Ratrod magazine really exposed me to rat rods. I really enjoy shooting them and talking with the owners about how they are built. Every one of them is different.

        So now here I am, building my own car. And I am combining my rat rod exposure and tuner car knowledge. I am building a 1930 Chevy Coupe and powering it with a 2/3L turbo engine from a Saab. Using a 6 speed manual transmission from a BMW.


        • #5
          Ive always loved old cars, since I was little. But growing up lower middle class meant there was no way I could afford to do what the street rod or hot rod guys were doing. Seeing how rat rods are made, and how cool they really are meant that this is something that is accessable to low budget guys. If you can put the labor in, with a little skill, find budget parts here and there that were never really meant to go together and make it all work, with patina paint and honest rust. And with that get more attention at a show than a cookie cutter street rod. I know there are big budget rats too, but I think they are a minority.


          • #6
            Everyone has a story to tell and a journey they followed. Mine is the same but.... different. I live in Windsor, ON which is an automotive town so its hard not to be influenced by "The Car" . My aunt was a secretary at the Chrysler Canada HQ in Windsor or as we call it in Windsor.....Chryslers. Every Christmas as kids my Aunt would get us model cars...a Plymouth Duster or a Super Bee or something like that and we went wild with delight. That's how it starts. Fast forward a few years and I went to university in suburban Detroit. Engineering degree and worked for the most part for the Big 4 then 3 then 2.5 and many auto suppliers. Always wanted to build a car. And I did in 2005-6. A Lotus Super Seven kit car (...its are allowed to hurl) but that is what I was in to. Then the Big Nap came and I was out of work and that car was sold without ever really enjoying it. My house as well. Many life events, some out of town job survival moves and bad decisions and living in lousy places that could never host a car build. But a few years back things stabilized. I looked at the 7 thing and just could not do it....something had changed. I knew about Rat Rods. The more I looked into it the more I could see the creativity and freedom and the lack of bull**** and constraints that appealed to me. The fact is that not everyone likes Rat Rods...but then I don't like everyone either. Right now I have my TIG welder going and like to make parts....arms, headers and components. Not sure I could ever want to build a car again after the kit car BS....and extreme cost but would love to help out others.
            Last edited by allenparkpete; 01-06-2022, 05:28 PM.


            • #7
              I'm loving these stories! Keep them coming.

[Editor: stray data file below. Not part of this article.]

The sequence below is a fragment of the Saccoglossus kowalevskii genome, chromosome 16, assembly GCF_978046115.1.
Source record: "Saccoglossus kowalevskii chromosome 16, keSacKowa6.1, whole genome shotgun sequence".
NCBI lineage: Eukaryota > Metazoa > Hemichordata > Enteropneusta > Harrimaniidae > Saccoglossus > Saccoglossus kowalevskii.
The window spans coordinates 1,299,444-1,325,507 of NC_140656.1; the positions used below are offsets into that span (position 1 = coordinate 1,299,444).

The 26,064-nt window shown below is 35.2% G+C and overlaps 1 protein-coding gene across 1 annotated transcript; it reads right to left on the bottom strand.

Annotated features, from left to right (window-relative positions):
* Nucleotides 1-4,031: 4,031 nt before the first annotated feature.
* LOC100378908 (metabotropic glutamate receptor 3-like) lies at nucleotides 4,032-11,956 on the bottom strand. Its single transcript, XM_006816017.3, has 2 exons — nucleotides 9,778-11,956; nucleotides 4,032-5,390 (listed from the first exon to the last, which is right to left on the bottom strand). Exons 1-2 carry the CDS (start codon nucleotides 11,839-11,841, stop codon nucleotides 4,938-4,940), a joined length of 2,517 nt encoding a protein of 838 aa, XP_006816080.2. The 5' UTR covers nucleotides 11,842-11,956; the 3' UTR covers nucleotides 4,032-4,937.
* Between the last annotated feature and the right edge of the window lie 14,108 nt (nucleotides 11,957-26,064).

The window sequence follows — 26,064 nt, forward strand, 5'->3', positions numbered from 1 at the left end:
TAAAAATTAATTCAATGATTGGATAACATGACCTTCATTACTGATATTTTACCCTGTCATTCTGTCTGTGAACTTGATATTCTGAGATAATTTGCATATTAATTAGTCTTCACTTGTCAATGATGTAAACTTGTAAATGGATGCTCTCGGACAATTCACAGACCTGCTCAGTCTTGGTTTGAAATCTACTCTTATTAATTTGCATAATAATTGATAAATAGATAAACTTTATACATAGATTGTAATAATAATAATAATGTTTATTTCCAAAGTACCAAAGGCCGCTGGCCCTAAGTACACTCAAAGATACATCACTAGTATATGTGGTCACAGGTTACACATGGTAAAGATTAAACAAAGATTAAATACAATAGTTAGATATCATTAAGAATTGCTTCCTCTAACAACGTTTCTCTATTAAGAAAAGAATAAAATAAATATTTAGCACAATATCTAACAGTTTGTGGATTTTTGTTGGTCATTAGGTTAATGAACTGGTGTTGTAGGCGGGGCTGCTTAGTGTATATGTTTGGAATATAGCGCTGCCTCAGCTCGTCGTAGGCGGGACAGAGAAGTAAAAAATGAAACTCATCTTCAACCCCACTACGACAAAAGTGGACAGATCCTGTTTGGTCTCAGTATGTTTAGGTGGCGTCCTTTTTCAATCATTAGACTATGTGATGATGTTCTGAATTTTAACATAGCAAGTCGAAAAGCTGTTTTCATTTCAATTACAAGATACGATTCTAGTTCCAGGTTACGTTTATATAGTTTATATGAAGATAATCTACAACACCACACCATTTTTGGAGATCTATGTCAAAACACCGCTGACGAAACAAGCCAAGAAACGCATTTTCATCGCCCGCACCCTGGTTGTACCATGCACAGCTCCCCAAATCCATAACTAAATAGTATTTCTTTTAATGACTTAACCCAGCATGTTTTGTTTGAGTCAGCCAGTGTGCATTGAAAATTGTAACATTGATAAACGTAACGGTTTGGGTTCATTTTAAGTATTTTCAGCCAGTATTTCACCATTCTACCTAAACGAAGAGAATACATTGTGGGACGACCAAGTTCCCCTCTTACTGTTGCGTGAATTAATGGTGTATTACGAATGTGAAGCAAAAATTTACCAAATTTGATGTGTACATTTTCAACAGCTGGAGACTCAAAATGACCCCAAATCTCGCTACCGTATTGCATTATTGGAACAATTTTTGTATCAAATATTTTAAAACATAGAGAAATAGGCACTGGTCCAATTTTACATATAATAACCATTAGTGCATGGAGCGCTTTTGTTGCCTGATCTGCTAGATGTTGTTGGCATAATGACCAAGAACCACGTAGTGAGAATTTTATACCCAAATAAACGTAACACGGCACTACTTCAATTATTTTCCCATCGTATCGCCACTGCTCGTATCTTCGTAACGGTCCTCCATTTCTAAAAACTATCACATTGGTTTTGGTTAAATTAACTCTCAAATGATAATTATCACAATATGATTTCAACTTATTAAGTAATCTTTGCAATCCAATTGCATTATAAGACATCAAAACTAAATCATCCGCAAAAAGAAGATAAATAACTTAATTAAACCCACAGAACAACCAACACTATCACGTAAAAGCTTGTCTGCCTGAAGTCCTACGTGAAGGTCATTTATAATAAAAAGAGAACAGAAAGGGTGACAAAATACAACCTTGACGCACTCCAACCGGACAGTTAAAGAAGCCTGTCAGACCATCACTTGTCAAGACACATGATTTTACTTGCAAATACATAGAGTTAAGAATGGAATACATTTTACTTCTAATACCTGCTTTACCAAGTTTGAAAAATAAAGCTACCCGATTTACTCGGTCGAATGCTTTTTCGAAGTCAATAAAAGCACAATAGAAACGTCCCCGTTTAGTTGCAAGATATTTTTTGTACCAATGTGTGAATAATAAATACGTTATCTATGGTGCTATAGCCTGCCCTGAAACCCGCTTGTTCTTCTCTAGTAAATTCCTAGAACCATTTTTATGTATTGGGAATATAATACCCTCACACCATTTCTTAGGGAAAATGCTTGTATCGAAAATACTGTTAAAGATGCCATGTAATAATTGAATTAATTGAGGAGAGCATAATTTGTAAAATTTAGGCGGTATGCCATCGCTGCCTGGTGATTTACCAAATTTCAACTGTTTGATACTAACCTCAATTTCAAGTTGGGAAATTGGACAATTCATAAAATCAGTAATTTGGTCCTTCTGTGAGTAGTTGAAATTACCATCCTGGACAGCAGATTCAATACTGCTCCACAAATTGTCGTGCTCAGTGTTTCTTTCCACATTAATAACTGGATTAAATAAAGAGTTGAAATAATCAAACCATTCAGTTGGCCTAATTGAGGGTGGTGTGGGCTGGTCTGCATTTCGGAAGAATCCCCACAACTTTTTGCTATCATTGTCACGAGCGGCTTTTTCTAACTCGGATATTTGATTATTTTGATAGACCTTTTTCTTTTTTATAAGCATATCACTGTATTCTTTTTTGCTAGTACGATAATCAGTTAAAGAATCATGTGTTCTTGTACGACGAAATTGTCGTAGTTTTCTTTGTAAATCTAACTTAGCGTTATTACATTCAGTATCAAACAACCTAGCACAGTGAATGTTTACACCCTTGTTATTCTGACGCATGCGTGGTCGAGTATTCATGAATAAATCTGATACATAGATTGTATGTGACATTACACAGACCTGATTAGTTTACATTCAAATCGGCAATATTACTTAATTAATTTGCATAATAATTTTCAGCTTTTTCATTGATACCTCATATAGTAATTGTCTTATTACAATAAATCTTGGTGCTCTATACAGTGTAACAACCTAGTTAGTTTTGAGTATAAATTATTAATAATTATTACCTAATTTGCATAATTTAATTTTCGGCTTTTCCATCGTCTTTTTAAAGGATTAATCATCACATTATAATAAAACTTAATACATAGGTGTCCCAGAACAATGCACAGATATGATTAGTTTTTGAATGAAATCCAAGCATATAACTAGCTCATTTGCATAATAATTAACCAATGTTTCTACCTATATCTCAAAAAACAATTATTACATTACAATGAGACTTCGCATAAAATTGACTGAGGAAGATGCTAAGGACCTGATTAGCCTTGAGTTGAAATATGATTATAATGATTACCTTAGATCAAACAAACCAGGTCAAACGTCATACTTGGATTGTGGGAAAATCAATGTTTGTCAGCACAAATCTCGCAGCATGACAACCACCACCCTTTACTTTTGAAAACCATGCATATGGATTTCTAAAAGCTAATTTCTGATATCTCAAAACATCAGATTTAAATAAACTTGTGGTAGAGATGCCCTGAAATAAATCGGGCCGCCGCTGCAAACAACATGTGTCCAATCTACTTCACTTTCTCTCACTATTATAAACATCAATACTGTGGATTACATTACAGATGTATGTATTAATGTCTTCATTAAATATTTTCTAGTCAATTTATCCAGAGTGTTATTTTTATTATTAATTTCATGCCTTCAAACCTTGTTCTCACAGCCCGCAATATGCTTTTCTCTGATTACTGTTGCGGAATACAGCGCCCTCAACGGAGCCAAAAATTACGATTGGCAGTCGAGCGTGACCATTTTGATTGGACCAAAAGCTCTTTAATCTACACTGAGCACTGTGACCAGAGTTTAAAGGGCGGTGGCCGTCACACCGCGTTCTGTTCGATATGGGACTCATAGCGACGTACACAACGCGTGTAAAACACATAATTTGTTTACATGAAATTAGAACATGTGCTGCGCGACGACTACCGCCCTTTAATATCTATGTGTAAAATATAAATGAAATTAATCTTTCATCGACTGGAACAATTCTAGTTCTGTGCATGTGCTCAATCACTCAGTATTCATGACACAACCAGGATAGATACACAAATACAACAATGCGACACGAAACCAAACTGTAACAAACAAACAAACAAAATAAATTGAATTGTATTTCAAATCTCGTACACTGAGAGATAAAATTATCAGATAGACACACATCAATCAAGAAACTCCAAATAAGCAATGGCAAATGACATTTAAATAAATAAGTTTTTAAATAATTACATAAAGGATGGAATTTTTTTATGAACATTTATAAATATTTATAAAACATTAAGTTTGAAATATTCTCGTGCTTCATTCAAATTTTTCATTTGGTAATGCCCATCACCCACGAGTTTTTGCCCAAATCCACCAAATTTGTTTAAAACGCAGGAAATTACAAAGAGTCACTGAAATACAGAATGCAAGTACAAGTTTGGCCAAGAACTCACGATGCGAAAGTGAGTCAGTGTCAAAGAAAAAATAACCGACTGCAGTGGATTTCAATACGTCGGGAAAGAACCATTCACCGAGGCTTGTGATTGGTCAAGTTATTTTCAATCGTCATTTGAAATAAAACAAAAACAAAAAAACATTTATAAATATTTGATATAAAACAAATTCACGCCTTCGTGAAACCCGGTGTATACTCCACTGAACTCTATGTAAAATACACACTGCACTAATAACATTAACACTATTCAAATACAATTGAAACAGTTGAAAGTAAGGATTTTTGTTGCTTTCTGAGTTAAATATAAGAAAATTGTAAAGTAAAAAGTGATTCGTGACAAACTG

We all got involved somehow, at some level. Not everyone is a builder, and that is OK. If no one wanted to look at them, or talk with us about them, they probably wouldn't be as much fun.

              What got you into rat rods?


              • #8
                Originally posted by allenparkpete View Post
                ..............Not sure I could ever want to build a car again after the kit car BS....and extreme cost but would love to help out others.
                Don't give up on it if you see something that catches your attention. Remember- you do need a "parts truck" to pick up materials for stuff you're building. (Trying to give you a usable excuse!)
       1930 Chevy truck build link:


                • #9
                  Old mind changes everyday. One thing I have paid attention to is cost. Doing 'the sums' a RR is far cheaper than even a full motorcycle build. Did some mental and write down math and do realize up front some cash has to be spent. Tires and rims. Tire bolt pattern is key as well as overall tire diameter Then the axle diff. Does it work with your tire rim bolt pattern? From that an engine and transmission. After that some basic planning and design can begin. This can go anywhere from 1 to 4K. Just my calculations.


                  • #10
                    It is true building rat rods isn't a cheap hobby, but then neither is any other hobby cheap. The way prices have gone up the last year doesn't help. Then, as we get older, our expectations seem to grow and our acceptances of shortcuts that may have been acceptable when we were younger has seemed to disappear. This also drives up the costs.

                    The thing about building a rat is that the perimeters are very loose, one doesn't have to start from scratch to have a little fun. I know a few guys that step up to the plate to see just how cheap they can put a rat together. Doing that may take some time, but when the challenge of scrounging the parts that work together as cheap as possible is the goal, time isn't as important, the pursuit of the deal is the top priority. I really enjoyed that when I was a younger man, but these days, the old man that has snuck in is a lot more picky then that young guy was.

                    My son is pursuing the deals these days. I don't mind at all tagging along, and helping him out with his projects some. Its a lot cheaper to help him spend his money! In fact I'm going with him to look at a new project car for himself tomorrow. He has a bigger budget then I have, so his toys are more expensive. So I get the part about helping others too. Gene


                    • #11
                      Its a lot cheaper to help him spend his money!......I like that


                      • #12
                        My son bought that new project he wanted me to ride along and look at with him. He handed me $5,000 in $100 bills to count out, to be sure he had counted correctly. It was kind of fun holding all that money and knowing it didn't come out of my pocket.